Original articleStair Negotiation Time in Community-Dwelling Older Adults: Normative Values and Association With Functional Decline
Review articleOpen access
2011/12/01 Full-length article DOI: 10.1016/j.apmr.2011.07.193
Journal: Archives of Physical Medicine and Rehabilitation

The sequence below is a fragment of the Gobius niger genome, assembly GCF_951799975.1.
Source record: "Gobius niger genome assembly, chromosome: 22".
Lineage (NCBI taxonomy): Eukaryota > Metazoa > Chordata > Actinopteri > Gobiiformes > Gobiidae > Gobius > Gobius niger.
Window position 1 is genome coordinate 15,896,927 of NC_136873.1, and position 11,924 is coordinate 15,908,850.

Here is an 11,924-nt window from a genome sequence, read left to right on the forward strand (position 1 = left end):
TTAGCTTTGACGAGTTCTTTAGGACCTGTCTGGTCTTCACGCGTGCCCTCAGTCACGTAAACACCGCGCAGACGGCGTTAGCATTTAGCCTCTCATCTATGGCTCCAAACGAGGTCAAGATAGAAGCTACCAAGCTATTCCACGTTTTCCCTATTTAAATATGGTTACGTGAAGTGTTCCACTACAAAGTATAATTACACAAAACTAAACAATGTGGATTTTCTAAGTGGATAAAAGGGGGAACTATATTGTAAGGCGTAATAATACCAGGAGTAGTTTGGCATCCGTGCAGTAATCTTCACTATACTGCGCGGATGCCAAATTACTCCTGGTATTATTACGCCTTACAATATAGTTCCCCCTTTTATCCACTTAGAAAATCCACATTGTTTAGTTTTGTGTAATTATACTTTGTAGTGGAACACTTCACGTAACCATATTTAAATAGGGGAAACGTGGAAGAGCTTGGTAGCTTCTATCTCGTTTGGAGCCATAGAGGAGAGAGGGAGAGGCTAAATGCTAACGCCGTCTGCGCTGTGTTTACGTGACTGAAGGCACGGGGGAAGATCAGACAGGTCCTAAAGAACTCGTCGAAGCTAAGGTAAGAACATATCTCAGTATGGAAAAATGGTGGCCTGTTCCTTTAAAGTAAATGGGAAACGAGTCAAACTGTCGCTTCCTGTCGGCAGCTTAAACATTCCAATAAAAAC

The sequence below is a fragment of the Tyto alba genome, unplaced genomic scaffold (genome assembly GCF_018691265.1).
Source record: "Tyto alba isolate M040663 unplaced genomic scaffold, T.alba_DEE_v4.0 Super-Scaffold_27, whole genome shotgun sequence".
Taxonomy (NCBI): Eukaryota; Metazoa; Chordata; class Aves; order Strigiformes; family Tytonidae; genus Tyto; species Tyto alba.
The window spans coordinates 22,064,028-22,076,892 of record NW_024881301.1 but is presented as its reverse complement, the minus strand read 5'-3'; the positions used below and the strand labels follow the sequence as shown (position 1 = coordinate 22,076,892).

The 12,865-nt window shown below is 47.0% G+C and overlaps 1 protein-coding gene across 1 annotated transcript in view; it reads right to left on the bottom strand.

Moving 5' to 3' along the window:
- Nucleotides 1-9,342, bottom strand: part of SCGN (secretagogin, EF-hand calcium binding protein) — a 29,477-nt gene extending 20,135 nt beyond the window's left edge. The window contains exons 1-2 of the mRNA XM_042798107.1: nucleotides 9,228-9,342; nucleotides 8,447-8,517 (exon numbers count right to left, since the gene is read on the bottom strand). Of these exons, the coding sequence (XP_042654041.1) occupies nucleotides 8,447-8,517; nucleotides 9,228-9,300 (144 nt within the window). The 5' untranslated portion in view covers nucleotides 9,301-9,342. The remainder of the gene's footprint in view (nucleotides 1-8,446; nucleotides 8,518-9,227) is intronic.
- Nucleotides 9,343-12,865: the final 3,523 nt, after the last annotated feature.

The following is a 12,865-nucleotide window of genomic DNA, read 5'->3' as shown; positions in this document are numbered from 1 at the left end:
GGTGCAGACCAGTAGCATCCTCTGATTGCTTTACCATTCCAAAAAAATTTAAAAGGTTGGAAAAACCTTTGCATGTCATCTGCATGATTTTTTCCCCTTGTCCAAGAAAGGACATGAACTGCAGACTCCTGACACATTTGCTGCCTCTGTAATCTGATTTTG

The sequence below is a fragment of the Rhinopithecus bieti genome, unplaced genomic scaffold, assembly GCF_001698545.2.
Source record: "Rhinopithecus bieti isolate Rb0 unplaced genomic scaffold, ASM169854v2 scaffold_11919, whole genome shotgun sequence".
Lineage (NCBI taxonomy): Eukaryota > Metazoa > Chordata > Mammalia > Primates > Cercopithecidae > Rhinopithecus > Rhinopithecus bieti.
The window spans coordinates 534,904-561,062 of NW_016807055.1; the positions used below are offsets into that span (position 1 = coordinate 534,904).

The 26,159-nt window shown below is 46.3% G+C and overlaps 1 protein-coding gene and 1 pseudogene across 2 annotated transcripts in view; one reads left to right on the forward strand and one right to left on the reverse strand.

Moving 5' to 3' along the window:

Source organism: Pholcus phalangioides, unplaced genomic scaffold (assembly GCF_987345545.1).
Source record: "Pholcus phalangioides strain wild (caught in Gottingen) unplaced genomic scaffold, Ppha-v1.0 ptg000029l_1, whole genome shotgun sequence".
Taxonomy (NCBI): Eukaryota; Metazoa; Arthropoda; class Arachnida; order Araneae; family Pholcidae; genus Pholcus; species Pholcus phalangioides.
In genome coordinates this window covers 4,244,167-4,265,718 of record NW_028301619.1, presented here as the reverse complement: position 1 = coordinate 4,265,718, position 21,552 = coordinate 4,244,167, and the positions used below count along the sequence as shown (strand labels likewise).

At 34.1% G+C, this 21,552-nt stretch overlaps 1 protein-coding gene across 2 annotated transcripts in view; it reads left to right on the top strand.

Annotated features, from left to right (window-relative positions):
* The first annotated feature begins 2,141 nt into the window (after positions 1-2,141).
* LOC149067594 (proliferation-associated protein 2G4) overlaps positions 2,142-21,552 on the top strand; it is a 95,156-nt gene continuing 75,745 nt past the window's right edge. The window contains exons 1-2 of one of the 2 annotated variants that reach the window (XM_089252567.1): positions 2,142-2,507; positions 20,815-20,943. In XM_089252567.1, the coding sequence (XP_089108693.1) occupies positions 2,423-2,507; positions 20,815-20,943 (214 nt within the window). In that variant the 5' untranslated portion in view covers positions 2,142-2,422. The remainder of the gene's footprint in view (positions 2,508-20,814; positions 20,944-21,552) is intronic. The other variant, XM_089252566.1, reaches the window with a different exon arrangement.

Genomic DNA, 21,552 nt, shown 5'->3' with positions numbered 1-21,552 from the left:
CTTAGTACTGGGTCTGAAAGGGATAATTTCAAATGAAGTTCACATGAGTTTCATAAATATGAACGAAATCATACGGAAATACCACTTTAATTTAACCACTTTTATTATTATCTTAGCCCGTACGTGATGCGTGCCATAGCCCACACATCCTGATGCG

AbstractOh-Park M, Wang C, Verghese J. Stair negotiation time in community-dwelling older adults: normative values and association with functional decline.ObjectivesTo establish reference values for stair ascent and descent times in community-dwelling, ambulatory older adults, and to examine their predictive validity for functional decline.DesignLongitudinal cohort study. Mean follow-up time was 1.8 years (maximum, 3.2y; total, 857.9 person-years).SettingCommunity sample.ParticipantsAdults 70 years and older (N=513; mean age, 80.8±5.1y) without disability or dementia.InterventionsNot applicable.Main Outcome MeasuresTime to ascend and descend 3 steps measured at baseline. A 14-point disability scale assessed functional status at baseline and at follow-up interviews every 2 to 3 months. Functional decline was defined as an increase in the disability score by 1 point during the follow-up period.ResultsThe mean±SD stair ascent and descent times for 3 steps were 2.78±1.49 and 2.83±1.61 seconds, respectively. The proportion of self-reported and objective difficulty was higher with longer stair ascent and descent times (P<.001 for trend for both stair ascent and descent). Of the 472 participants with at least 1 follow-up interview, 315 developed functional decline, with a 12-month cumulative incidence of 56.6% (95% confidence interval [CI], 52.1%–61.3%). The stair negotiation time was a significant predictor of functional decline after adjusting for covariates including gait velocity (adjusted hazard ratio [aHR] per 1-s increase: aHR=1.12 [95% CI, 1.04–1.21] for stair ascent time; aHR=1.15 [95% CI, 1.07–1.24] for stair descent time). Stair descent time was a significant predictor of functional decline among relatively high functioning older adults reporting no difficulty in stair negotiation (P=.001).ConclusionsThe stair ascent and descent times are simple, quick, and valid clinical measures for assessing the risk of functional decline in community-dwelling older adults including high-functioning individuals.
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